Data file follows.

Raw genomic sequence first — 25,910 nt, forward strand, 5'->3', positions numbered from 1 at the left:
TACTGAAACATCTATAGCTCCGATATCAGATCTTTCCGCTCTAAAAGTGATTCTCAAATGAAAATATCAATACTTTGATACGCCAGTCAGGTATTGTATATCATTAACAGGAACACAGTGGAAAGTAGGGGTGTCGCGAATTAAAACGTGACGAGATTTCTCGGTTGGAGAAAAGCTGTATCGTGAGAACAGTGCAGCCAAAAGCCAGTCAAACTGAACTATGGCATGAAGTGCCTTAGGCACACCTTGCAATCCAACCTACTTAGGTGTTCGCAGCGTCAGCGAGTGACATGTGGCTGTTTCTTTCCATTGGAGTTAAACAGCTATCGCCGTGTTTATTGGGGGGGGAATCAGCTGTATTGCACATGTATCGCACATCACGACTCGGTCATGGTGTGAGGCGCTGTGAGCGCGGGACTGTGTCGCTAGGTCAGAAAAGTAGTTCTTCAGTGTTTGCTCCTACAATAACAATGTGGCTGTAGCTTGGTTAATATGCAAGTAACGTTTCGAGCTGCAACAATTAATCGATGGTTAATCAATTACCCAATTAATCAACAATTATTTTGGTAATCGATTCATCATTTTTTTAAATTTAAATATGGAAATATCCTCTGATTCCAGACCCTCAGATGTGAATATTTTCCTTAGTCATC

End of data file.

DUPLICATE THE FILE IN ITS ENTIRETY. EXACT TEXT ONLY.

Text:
Raw genomic sequence first — 25,910 nt, forward strand, 5'->3', positions numbered from 1 at the left:
TACTGAAACATCTATAGCTCCGATATCAGATCTTTCCGCTCTAAAAGTGATTCTCAAATGAAAATATCAATACTTTGATACGCCAGTCAGGTATTGTATATCATTAACAGGAACACAGTGGAAAGTAGGGGTGTCGCGAATTAAAACGTGACGAGATTTCTCGGTTGGAGAAAAGCTGTATCGTGAGAACAGTGCAGCCAAAAGCCAGTCAAACTGAACTATGGCATGAAGTGCCTTAGGCACACCTTGCAATCCAACCTACTTAGGTGTTCGCAGCGTCAGCGAGTGACATGTGGCTGTTTCTTTCCATTGGAGTTAAACAGCTATCGCCGTGTTTATTGGGGGGGGAATCAGCTGTATTGCACATGTATCGCACATCACGACTCGGTCATGGTGTGAGGCGCTGTGAGCGCGGGACTGTGTCGCTAGGTCAGAAAAGTAGTTCTTCAGTGTTTGCTCCTACAATAACAATGTGGCTGTAGCTTGGTTAATATGCAAGTAACGTTTCGAGCTGCAACAATTAATCGATGGTTAATCAATTACCCAATTAATCAACAATTATTTTGGTAATCGATTCATCATTTTTTTAAATTTAAATATGGAAATATCCTCTGATTCCAGACCCTCAGATGTGAATATTTTCCTTAGTCATC